In 2005 we made made our little team official and became the C Different Foundation. You can watch this short 3 minute youtube video about the organization here.

 

We produced a documentary film titled "Victory Over Darkness." We toured all of the film festivals which was awesome.

In 2005 we took 5 blind athletes to Ironman Couer d'Alene in June. This was unreal. My athlete, Heidi, finished in 16 hours, 51 minutes. That was a looooong day for me, but one I will never ever forget. 

2005 Ironman Coeur d'Alene Crew

So how do we do it?????

 

Swim: We are tethered together with a bungee. 

Bike: We are on a tandem. Full Rudy Project Sunglasses and Helmets.

Run: We are back tethered again around the waist. You can barely see it in the above picture. We were running 6:30's in this pic. 

In some crazy but awesome instances, I have ridden a mountain bike, not a tandem mountain bike, around my athlete through an XTERRA off road Triathlon. And my job is to call out all turns, ruts, rocks, etc. I'm not kidding.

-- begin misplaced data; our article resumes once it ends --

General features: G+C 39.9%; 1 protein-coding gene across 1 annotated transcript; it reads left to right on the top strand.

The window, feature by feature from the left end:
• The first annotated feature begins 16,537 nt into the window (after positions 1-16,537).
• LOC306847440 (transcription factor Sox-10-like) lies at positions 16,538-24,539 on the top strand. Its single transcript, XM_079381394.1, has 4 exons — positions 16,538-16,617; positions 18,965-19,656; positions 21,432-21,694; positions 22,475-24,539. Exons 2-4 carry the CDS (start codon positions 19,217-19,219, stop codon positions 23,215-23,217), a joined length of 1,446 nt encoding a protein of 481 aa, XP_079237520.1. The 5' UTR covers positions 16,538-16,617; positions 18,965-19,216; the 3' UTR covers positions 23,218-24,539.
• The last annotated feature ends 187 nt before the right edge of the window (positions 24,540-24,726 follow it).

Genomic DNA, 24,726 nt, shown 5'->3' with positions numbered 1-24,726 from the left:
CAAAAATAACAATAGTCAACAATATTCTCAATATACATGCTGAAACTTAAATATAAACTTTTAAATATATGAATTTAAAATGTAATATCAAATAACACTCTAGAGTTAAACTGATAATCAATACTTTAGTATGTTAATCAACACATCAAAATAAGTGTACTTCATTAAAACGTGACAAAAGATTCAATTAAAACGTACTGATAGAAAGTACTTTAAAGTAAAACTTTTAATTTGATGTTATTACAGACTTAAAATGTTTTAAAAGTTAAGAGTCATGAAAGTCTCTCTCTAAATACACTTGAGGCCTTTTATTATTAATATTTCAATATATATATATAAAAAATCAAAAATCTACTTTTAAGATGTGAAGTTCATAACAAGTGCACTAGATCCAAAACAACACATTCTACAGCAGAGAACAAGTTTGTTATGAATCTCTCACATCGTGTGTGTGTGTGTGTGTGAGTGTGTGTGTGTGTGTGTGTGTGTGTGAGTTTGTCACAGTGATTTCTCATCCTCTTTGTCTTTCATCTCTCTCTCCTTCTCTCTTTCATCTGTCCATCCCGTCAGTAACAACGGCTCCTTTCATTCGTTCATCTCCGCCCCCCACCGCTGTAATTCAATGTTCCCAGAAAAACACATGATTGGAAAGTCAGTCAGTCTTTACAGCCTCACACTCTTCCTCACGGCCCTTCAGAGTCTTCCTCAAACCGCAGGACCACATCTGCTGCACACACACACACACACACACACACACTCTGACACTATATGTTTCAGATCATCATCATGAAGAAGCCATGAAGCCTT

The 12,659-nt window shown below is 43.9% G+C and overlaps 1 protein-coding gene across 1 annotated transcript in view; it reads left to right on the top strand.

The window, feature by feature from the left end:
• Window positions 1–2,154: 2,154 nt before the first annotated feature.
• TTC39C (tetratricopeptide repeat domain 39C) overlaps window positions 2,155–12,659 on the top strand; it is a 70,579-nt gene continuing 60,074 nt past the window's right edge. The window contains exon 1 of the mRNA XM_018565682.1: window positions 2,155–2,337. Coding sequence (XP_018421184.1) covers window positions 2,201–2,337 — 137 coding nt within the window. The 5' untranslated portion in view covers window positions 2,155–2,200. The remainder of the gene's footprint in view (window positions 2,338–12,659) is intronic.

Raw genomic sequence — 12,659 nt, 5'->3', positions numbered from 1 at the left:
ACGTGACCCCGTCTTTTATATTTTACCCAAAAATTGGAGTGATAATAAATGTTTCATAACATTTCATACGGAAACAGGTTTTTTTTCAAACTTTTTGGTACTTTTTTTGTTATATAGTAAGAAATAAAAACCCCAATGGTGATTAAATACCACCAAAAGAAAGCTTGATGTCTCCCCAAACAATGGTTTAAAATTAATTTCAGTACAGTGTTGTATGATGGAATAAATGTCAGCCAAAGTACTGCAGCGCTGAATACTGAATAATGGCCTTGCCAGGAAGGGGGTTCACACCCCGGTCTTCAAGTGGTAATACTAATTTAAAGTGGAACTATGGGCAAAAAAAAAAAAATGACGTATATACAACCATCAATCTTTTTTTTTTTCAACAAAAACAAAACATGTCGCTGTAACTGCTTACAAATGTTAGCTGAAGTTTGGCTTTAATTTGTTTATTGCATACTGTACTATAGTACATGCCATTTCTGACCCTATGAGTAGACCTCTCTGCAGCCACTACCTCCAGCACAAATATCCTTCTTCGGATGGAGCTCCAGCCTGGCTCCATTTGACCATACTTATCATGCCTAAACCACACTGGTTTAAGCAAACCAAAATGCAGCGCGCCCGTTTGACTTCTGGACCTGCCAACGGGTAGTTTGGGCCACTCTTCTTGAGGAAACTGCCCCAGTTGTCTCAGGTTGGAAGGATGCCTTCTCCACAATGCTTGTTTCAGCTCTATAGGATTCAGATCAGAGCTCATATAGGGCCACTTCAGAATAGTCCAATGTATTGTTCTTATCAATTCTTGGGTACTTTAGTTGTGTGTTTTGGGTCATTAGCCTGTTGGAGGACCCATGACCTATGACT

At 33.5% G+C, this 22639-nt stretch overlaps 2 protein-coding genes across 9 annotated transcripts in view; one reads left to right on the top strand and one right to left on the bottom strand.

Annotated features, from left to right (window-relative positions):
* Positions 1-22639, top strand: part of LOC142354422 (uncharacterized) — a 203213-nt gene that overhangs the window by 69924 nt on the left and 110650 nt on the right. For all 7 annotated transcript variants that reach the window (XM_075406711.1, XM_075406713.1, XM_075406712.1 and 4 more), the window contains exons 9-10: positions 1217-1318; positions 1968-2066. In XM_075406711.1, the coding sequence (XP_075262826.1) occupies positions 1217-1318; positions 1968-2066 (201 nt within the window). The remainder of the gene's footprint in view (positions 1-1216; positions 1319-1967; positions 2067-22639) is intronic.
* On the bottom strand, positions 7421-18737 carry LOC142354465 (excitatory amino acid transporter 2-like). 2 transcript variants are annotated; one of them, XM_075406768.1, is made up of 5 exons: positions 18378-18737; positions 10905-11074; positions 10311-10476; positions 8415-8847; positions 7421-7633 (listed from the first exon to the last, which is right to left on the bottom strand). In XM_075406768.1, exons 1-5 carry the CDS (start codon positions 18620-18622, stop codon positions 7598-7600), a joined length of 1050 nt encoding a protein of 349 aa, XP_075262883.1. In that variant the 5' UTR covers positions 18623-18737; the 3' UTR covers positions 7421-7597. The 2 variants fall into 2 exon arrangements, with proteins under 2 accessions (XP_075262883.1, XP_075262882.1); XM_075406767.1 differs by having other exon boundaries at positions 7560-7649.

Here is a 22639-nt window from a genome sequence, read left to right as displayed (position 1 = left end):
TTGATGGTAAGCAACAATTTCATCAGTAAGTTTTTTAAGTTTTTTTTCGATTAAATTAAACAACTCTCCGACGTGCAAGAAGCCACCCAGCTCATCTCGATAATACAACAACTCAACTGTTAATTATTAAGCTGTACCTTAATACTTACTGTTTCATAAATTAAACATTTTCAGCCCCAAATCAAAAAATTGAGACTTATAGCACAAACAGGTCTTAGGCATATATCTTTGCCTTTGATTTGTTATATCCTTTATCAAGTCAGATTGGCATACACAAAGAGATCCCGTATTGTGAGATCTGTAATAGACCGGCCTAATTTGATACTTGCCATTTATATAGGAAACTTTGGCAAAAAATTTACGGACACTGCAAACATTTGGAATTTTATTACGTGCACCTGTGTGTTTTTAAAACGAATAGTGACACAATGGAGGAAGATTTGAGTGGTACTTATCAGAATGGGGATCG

Here is a video I made of a training day with my friend and athlete Michael Stone from Colorado Multisport in Boulder (Bucket List store for you to visit if you are in town)

For the most part, we just like to have fun when we are out there. Sometimes it is very very serious. Like when I guided Aaron to a 4:18 in 2009 at the Ironman 70.3 World Championships. Holy cow that was unbelievable.

We've lead athletes through World Championship Races

      I guided Aaron Scheidies to an ITU Olympic Distance World Championship in Switzerland in 2006

Charlie Plaskon and I racing in Kona in 2007

       Sometimes we guide young athletes such as 12 year old Jacob Goldberg (Now a Harvard Graduate)